Firms that fail to pay men and women equally are being given the cold shoulder by female workers, according to new research by job site Glassdoor.
It surveyed 2,000 adults in employment and found that 65 per cent of women would not apply for a job at a company that didn't pay men and women equally for equal work. And over half of the women surveyed said they would be more interested in working at a company if it had a strong diversity programme.
Gender gap reporting legislation comes into force soon; on 6 April 2017, and requires employers in Great Britain with more than 250 staff to publish their gender pay gap and gender bonus gap, as well as proportion of men and women receiving bonuses and the proportion of men and women in each quartile of the organisation.
“The gender pay gap is set to be a major issue in the UK this year, not least because employers are grappling with the challenge of how to analyse their own data and there is a relatively low level of understanding amongst the workforce about what causes the gap,” said Andrew Chamberlain, Glassdoor's chief economist.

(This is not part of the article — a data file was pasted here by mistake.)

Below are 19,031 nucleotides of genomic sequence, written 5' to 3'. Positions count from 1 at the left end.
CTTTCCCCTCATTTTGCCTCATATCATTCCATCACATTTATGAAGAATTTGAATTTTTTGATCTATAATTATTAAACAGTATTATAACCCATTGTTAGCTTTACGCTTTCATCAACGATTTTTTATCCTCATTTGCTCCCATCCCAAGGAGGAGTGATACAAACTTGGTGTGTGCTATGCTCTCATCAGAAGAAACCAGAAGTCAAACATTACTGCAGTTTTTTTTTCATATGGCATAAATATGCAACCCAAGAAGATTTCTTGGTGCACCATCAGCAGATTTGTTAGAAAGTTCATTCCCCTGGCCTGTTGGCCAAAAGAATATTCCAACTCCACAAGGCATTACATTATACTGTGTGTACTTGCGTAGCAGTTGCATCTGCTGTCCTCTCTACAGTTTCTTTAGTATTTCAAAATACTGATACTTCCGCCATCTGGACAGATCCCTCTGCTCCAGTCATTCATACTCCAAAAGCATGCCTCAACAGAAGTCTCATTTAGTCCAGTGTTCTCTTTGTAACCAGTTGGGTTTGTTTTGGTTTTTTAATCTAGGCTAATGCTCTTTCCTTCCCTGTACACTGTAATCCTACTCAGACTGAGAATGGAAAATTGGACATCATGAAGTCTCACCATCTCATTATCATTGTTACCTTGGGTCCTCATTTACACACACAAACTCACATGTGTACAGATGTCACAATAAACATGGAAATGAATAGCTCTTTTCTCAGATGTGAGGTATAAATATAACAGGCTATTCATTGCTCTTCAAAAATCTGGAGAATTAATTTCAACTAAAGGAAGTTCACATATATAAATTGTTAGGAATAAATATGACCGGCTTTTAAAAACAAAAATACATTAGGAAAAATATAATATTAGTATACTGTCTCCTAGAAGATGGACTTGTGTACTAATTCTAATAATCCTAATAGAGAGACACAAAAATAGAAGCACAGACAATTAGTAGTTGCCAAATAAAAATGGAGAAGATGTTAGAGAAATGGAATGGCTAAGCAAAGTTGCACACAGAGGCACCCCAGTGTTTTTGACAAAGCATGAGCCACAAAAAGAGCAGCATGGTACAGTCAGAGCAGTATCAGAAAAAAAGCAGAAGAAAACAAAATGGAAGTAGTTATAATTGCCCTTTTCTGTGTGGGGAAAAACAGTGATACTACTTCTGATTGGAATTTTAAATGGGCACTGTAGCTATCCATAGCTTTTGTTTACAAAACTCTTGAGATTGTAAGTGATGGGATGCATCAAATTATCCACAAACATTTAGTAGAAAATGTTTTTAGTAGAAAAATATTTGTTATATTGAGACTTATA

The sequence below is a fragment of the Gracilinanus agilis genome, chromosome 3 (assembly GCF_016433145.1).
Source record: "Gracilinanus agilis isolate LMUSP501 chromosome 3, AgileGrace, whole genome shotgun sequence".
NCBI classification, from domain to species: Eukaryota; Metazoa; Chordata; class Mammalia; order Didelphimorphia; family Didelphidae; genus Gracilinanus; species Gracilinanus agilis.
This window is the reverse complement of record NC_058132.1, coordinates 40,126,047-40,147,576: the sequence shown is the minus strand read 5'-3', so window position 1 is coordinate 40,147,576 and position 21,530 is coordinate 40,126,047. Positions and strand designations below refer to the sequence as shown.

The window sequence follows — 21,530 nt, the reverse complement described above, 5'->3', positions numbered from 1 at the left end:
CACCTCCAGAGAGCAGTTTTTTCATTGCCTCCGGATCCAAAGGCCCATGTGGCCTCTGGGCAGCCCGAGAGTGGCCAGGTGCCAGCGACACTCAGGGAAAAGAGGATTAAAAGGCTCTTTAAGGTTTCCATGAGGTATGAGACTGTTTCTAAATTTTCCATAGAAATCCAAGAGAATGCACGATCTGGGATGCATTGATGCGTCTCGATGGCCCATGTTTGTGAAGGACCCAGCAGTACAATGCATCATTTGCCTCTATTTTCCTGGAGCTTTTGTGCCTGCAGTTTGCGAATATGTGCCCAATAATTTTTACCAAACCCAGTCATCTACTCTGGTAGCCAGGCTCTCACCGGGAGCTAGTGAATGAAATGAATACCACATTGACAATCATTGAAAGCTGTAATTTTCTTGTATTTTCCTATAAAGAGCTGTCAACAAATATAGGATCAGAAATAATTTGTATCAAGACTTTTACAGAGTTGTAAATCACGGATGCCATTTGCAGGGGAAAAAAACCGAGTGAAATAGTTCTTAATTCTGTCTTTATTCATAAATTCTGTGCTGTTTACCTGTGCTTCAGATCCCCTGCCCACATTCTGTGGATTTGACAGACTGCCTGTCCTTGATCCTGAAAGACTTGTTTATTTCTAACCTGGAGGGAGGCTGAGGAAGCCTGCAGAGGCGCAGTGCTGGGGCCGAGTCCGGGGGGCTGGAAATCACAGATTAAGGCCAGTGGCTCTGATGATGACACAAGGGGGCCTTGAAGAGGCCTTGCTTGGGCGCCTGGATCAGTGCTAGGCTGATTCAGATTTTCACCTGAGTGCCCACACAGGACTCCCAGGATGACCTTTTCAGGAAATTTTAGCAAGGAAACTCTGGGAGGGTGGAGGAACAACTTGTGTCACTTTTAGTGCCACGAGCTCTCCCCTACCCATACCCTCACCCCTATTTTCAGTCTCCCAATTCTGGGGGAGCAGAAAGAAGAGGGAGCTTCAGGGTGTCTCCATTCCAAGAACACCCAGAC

A separate study carried out using Glassdoor salary data found that women in the UK were paid 5.5 per cent less than men, even after controlling for differences in experience, industry, company, job title, age and education.
And today's report said most people want greater transparency around pay. More than half (58 per cent) said they thought the government should force employers to reveal employee salaries.
Both male and female employees want more transparency around pay, and companies that offer this will have the advantage when it comes to recruiting.
"Simple gender pay gap reporting doesn’t give any real insight unless people know what the causes of the gap are or if men and women are paid equally for equal work."